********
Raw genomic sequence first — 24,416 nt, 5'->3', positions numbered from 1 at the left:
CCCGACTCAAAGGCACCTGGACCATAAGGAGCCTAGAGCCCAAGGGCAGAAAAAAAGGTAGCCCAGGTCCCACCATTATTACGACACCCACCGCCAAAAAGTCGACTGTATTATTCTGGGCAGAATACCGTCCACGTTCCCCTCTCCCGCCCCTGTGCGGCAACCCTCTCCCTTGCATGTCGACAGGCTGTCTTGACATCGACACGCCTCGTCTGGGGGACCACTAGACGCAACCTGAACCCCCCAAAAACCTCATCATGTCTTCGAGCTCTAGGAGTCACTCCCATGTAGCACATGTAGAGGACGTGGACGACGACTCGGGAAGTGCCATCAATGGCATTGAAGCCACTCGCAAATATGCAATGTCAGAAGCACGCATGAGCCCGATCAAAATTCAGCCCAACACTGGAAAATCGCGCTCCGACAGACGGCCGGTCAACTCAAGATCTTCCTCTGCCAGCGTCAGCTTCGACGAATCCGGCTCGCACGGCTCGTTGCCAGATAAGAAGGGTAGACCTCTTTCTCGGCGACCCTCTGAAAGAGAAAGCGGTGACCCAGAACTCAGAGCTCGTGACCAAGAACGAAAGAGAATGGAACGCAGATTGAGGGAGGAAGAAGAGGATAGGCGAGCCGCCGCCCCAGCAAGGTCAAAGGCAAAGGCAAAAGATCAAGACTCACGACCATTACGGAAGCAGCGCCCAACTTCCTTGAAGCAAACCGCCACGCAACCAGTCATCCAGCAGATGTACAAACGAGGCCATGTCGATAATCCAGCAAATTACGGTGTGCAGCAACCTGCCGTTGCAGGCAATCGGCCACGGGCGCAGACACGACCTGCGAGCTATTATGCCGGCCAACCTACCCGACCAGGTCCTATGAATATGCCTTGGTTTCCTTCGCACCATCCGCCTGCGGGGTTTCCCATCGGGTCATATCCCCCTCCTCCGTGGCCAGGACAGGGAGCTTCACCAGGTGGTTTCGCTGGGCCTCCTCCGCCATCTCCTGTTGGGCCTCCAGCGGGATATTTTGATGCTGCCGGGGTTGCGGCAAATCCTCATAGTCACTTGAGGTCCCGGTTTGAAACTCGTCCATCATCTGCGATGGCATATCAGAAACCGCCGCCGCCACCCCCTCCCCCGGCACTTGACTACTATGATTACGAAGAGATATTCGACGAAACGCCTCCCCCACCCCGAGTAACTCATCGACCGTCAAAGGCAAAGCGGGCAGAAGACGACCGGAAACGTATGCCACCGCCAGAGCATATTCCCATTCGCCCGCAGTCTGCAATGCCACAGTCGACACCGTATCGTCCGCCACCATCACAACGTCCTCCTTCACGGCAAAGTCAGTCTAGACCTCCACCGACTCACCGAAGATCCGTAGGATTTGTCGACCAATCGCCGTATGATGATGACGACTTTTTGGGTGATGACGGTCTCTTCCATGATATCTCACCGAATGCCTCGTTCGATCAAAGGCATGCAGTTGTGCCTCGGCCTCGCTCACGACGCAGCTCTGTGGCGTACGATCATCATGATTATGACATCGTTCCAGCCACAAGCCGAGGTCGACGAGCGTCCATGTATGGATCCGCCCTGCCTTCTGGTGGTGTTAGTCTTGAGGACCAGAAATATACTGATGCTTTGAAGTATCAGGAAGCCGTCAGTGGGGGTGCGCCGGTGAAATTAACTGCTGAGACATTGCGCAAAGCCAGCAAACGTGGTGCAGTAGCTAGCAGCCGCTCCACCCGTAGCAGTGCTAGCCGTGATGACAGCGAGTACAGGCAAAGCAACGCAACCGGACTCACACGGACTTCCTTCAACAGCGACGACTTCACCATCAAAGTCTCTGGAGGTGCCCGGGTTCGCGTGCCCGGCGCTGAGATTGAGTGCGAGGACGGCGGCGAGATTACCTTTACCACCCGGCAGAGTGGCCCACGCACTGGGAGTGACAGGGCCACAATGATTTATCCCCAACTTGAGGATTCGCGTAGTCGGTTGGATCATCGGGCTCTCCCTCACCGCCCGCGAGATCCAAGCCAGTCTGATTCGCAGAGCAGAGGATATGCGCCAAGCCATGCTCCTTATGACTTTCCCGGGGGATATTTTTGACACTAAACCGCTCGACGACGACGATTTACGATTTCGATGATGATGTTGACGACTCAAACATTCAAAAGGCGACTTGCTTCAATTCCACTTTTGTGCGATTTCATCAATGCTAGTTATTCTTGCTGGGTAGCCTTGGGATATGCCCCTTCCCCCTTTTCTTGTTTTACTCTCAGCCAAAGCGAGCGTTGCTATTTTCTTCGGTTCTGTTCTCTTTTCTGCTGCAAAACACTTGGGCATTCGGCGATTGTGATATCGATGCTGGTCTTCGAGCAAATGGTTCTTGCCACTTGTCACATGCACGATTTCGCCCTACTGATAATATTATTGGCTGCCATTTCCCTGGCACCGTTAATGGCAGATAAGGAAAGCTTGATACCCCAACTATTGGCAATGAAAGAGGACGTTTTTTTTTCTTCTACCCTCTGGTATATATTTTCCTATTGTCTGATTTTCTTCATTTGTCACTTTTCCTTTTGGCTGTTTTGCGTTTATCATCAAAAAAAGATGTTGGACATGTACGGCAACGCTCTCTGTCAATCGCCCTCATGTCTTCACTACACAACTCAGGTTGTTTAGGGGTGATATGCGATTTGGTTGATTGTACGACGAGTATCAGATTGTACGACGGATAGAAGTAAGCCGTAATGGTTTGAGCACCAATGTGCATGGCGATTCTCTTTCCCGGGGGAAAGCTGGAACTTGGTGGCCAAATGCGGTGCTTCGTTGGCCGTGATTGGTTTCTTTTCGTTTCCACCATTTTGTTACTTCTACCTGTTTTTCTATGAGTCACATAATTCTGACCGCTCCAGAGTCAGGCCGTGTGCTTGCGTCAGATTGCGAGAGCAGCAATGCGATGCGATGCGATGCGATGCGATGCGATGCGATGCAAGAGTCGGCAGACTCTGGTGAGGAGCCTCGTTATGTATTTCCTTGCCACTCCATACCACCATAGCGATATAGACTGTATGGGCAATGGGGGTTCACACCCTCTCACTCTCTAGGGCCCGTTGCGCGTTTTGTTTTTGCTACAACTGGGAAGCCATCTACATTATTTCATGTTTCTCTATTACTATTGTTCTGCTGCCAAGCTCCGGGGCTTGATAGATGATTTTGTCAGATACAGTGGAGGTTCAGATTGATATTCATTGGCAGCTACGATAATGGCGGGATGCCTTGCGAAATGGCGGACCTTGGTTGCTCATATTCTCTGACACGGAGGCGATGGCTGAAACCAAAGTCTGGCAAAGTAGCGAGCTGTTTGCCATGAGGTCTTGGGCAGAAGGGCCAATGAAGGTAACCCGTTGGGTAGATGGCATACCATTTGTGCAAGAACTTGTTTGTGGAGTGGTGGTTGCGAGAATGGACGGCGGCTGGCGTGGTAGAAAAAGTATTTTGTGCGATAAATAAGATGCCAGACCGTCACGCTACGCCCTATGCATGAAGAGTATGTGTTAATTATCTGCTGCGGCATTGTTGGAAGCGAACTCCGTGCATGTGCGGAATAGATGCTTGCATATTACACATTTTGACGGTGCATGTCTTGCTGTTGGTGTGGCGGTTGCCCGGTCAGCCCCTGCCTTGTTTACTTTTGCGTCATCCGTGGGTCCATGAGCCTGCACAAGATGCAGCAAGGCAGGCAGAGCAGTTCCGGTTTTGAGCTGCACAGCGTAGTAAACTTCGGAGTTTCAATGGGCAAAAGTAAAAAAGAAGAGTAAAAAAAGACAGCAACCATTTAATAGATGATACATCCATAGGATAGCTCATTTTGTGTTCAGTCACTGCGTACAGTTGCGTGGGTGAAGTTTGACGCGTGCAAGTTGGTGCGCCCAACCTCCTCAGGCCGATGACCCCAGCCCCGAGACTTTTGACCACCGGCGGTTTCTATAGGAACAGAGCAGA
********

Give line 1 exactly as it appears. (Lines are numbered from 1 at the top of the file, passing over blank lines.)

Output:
Raw genomic sequence first — 24,416 nt, 5'->3', positions numbered from 1 at the left: